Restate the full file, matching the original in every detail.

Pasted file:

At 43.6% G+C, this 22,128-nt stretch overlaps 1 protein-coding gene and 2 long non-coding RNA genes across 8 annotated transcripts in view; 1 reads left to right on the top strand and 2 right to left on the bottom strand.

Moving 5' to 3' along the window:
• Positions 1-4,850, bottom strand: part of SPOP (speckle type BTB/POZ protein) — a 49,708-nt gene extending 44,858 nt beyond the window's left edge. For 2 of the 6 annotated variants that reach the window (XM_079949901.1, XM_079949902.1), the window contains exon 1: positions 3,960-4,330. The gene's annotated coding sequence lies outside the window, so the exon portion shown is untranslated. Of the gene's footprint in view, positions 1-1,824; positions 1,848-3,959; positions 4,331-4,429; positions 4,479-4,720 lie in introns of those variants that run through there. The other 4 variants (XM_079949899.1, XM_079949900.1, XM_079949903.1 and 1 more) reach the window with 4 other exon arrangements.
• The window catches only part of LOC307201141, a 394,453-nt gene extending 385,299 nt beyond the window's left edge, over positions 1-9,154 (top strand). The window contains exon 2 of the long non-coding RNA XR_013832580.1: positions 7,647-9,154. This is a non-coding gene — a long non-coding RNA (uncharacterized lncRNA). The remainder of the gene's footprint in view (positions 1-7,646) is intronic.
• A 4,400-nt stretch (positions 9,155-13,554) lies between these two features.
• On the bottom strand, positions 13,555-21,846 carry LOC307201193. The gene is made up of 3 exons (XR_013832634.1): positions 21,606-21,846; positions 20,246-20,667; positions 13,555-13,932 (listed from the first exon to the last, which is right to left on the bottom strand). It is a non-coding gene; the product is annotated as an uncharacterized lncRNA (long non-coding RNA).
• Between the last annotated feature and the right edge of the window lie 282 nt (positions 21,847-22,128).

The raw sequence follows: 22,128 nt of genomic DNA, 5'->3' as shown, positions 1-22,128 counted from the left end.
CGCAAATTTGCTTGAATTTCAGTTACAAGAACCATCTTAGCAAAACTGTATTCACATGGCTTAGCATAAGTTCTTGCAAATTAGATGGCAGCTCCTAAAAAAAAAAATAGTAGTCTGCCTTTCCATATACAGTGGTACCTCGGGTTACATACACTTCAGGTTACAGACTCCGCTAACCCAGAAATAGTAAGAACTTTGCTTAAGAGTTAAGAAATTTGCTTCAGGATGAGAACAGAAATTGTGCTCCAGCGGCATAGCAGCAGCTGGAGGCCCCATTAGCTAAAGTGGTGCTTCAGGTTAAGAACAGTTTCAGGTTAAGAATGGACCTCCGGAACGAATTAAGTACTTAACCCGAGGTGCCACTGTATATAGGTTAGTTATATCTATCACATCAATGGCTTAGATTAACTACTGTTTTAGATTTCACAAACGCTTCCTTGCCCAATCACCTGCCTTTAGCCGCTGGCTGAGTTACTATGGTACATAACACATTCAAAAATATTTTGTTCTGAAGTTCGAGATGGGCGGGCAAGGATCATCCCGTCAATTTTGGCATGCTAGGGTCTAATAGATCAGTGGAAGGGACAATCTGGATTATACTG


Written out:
At 43.6% G+C, this 22,128-nt stretch overlaps 1 protein-coding gene and 2 long non-coding RNA genes across 8 annotated transcripts in view; 1 reads left to right on the top strand and 2 right to left on the bottom strand.

Moving 5' to 3' along the window:
• Positions 1-4,850, bottom strand: part of SPOP (speckle type BTB/POZ protein) — a 49,708-nt gene extending 44,858 nt beyond the window's left edge. For 2 of the 6 annotated variants that reach the window (XM_079949901.1, XM_079949902.1), the window contains exon 1: positions 3,960-4,330. The gene's annotated coding sequence lies outside the window, so the exon portion shown is untranslated. Of the gene's footprint in view, positions 1-1,824; positions 1,848-3,959; positions 4,331-4,429; positions 4,479-4,720 lie in introns of those variants that run through there. The other 4 variants (XM_079949899.1, XM_079949900.1, XM_079949903.1 and 1 more) reach the window with 4 other exon arrangements.
• The window catches only part of LOC307201141, a 394,453-nt gene extending 385,299 nt beyond the window's left edge, over positions 1-9,154 (top strand). The window contains exon 2 of the long non-coding RNA XR_013832580.1: positions 7,647-9,154. This is a non-coding gene — a long non-coding RNA (uncharacterized lncRNA). The remainder of the gene's footprint in view (positions 1-7,646) is intronic.
• A 4,400-nt stretch (positions 9,155-13,554) lies between these two features.
• On the bottom strand, positions 13,555-21,846 carry LOC307201193. The gene is made up of 3 exons (XR_013832634.1): positions 21,606-21,846; positions 20,246-20,667; positions 13,555-13,932 (listed from the first exon to the last, which is right to left on the bottom strand). It is a non-coding gene; the product is annotated as an uncharacterized lncRNA (long non-coding RNA).
• Between the last annotated feature and the right edge of the window lie 282 nt (positions 21,847-22,128).

The raw sequence follows: 22,128 nt of genomic DNA, 5'->3' as shown, positions 1-22,128 counted from the left end.
CGCAAATTTGCTTGAATTTCAGTTACAAGAACCATCTTAGCAAAACTGTATTCACATGGCTTAGCATAAGTTCTTGCAAATTAGATGGCAGCTCCTAAAAAAAAAAATAGTAGTCTGCCTTTCCATATACAGTGGTACCTCGGGTTACATACACTTCAGGTTACAGACTCCGCTAACCCAGAAATAGTAAGAACTTTGCTTAAGAGTTAAGAAATTTGCTTCAGGATGAGAACAGAAATTGTGCTCCAGCGGCATAGCAGCAGCTGGAGGCCCCATTAGCTAAAGTGGTGCTTCAGGTTAAGAACAGTTTCAGGTTAAGAATGGACCTCCGGAACGAATTAAGTACTTAACCCGAGGTGCCACTGTATATAGGTTAGTTATATCTATCACATCAATGGCTTAGATTAACTACTGTTTTAGATTTCACAAACGCTTCCTTGCCCAATCACCTGCCTTTAGCCGCTGGCTGAGTTACTATGGTACATAACACATTCAAAAATATTTTGTTCTGAAGTTCGAGATGGGCGGGCAAGGATCATCCCGTCAATTTTGGCATGCTAGGGTCTAATAGATCAGTGGAAGGGACAATCTGGATTATACTG